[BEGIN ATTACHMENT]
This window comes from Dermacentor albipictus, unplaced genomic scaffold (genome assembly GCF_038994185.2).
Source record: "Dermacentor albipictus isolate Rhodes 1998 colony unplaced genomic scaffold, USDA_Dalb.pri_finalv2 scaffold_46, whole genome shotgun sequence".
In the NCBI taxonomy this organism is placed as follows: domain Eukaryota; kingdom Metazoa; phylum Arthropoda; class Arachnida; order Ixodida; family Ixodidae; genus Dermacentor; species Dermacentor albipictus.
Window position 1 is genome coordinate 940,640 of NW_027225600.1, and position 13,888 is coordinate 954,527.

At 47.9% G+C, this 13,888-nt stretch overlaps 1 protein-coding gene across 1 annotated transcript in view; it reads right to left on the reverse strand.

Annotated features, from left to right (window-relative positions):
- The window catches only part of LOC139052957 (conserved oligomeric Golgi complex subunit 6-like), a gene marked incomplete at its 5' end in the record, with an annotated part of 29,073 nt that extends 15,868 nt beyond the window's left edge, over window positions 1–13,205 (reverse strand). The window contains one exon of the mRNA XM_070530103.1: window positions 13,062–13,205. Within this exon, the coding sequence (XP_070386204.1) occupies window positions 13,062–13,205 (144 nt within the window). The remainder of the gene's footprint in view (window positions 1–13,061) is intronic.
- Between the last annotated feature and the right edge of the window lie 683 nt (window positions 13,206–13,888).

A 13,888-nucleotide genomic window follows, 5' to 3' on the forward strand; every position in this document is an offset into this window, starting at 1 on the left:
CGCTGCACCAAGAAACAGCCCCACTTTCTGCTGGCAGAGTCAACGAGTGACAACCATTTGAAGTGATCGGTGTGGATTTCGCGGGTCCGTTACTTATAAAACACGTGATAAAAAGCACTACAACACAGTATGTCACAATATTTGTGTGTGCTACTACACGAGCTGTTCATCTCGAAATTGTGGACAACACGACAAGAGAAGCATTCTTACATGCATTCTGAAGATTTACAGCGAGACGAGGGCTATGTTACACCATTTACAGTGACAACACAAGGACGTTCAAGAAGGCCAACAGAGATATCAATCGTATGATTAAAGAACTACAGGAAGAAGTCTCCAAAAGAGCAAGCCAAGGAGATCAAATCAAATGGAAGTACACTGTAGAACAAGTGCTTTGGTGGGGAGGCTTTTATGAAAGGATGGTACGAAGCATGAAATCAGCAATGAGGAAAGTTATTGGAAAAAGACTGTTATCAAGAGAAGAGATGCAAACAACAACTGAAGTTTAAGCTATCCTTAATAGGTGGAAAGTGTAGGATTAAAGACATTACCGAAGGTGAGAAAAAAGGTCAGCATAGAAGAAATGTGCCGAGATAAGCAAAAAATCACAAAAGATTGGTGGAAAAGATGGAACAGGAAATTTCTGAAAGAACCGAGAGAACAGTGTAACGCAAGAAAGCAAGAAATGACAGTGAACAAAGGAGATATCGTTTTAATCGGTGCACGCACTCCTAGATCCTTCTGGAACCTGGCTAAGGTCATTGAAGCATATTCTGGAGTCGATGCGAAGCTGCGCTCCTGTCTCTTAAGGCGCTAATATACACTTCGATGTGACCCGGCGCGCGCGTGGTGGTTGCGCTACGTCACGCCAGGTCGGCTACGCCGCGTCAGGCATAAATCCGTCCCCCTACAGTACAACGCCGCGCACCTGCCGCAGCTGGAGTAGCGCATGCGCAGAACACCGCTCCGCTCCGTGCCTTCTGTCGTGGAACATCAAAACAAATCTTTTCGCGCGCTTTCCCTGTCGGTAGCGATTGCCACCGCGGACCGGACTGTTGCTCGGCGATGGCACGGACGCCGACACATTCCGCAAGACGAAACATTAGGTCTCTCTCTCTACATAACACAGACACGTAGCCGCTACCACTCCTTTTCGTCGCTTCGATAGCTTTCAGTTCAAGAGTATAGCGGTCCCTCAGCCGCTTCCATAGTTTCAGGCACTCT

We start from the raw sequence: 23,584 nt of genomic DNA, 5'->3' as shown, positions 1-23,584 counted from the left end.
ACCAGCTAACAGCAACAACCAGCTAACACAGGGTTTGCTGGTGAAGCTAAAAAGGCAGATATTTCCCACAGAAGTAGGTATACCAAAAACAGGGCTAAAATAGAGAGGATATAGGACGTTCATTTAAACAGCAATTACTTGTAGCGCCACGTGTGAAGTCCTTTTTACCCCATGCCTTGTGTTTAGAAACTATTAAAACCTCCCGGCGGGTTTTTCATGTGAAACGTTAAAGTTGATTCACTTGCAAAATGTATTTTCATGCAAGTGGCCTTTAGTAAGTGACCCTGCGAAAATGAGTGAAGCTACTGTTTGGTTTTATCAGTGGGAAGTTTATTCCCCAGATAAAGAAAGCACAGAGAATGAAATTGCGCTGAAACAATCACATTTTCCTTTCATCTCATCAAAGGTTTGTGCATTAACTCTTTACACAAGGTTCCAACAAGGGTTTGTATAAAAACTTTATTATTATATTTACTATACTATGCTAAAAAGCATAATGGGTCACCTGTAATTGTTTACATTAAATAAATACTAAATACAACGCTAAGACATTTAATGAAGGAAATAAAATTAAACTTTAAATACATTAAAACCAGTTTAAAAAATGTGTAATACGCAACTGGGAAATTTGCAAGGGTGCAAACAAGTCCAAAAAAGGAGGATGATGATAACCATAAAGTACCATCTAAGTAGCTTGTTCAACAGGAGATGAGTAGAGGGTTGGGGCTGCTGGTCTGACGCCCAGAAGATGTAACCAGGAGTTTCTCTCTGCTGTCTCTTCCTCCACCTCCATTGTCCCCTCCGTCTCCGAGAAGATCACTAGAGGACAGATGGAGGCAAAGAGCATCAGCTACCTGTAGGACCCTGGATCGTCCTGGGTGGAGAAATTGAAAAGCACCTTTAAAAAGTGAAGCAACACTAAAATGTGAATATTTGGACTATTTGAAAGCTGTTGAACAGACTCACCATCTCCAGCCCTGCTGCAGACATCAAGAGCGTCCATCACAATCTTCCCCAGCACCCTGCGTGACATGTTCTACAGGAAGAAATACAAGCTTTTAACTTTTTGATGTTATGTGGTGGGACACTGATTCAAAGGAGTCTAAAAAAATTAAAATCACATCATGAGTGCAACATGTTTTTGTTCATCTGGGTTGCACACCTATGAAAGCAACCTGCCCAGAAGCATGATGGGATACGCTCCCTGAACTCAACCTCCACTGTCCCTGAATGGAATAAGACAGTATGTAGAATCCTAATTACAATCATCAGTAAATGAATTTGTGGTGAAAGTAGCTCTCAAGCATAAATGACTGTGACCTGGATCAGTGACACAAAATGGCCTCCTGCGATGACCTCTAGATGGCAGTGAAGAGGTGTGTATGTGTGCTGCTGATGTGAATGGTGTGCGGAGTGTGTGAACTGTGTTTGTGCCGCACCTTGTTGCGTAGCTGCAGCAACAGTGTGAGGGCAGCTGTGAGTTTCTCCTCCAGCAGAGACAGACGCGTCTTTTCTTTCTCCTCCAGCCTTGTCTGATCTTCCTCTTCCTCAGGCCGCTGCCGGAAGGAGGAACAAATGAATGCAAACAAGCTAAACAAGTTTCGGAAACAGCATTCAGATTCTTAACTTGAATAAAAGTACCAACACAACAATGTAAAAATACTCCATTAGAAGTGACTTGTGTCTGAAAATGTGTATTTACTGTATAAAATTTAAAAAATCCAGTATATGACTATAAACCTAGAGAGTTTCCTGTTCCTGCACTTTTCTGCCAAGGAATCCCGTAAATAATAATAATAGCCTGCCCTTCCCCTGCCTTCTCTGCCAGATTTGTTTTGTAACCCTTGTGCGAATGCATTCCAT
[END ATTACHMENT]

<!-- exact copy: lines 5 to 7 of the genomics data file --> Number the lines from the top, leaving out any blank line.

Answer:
At 47.9% G+C, this 13,888-nt stretch overlaps 1 protein-coding gene across 1 annotated transcript in view; it reads right to left on the reverse strand.

Annotated features, from left to right (window-relative positions):
- The window catches only part of LOC139052957 (conserved oligomeric Golgi complex subunit 6-like), a gene marked incomplete at its 5' end in the record, with an annotated part of 29,073 nt that extends 15,868 nt beyond the window's left edge, over window positions 1–13,205 (reverse strand). The window contains one exon of the mRNA XM_070530103.1: window positions 13,062–13,205. Within this exon, the coding sequence (XP_070386204.1) occupies window positions 13,062–13,205 (144 nt within the window). The remainder of the gene's footprint in view (window positions 1–13,061) is intronic.